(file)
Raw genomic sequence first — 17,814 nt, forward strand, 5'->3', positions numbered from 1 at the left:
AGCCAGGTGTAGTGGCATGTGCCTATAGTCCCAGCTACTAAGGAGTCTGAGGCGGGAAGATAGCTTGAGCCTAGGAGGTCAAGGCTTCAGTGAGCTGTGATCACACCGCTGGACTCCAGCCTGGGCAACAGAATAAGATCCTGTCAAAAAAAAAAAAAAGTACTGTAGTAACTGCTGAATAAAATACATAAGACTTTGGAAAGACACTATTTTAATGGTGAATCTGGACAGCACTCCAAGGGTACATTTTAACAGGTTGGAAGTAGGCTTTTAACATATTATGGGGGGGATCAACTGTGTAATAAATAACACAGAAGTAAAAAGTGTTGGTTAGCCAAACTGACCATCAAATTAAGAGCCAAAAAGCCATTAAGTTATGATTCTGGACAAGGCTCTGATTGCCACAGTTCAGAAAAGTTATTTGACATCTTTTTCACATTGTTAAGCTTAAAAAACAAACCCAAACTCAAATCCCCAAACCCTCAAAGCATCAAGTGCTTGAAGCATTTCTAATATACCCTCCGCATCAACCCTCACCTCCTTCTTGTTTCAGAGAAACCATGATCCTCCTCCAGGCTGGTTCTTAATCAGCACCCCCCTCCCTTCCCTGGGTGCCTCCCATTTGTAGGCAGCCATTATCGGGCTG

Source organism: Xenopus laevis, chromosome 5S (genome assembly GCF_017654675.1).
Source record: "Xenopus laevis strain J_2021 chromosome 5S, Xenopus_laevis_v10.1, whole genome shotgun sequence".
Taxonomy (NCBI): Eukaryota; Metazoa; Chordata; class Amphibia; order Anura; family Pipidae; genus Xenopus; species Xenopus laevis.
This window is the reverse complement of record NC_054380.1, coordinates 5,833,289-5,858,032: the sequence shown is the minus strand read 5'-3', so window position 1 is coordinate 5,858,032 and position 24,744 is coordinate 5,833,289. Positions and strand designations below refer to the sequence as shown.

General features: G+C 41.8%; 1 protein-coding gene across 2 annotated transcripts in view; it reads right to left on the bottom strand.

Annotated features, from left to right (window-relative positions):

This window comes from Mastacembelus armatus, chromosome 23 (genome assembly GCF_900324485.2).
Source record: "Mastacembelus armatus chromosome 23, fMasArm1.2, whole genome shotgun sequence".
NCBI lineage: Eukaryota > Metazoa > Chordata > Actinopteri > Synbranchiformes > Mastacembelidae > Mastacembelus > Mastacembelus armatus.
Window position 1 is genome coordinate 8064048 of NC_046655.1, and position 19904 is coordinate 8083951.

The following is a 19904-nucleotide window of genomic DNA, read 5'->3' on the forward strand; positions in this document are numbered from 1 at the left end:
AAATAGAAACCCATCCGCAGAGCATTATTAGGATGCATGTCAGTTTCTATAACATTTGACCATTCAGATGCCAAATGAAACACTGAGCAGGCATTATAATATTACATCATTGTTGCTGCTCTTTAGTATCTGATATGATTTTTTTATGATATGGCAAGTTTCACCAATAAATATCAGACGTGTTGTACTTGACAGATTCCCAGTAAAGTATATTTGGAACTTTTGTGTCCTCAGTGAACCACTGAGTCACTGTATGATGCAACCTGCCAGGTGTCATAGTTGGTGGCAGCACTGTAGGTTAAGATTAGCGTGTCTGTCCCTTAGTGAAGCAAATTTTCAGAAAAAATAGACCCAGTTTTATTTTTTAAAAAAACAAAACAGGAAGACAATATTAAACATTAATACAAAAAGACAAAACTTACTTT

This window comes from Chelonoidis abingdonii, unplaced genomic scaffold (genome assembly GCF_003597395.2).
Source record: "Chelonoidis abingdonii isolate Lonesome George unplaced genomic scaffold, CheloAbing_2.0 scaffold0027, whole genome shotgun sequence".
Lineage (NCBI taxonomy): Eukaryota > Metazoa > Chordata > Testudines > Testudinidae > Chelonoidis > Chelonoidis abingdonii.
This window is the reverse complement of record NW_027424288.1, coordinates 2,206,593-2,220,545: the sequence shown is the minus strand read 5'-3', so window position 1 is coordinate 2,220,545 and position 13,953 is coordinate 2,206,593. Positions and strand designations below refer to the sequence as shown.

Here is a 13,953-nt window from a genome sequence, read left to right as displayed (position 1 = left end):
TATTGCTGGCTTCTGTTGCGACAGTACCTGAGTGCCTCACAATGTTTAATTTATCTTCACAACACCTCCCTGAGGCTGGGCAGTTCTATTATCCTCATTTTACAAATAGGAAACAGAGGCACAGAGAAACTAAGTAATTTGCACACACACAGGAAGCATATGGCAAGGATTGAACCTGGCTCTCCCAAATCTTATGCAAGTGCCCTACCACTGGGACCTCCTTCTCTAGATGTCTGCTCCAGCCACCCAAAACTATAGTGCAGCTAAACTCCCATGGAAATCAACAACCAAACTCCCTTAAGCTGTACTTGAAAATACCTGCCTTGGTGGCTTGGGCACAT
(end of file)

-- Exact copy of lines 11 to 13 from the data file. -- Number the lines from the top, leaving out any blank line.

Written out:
NCBI lineage: Eukaryota > Metazoa > Chordata > Actinopteri > Synbranchiformes > Mastacembelidae > Mastacembelus > Mastacembelus armatus.
Window position 1 is genome coordinate 8064048 of NC_046655.1, and position 19904 is coordinate 8083951.

The following is a 19904-nucleotide window of genomic DNA, read 5'->3' on the forward strand; positions in this document are numbered from 1 at the left end: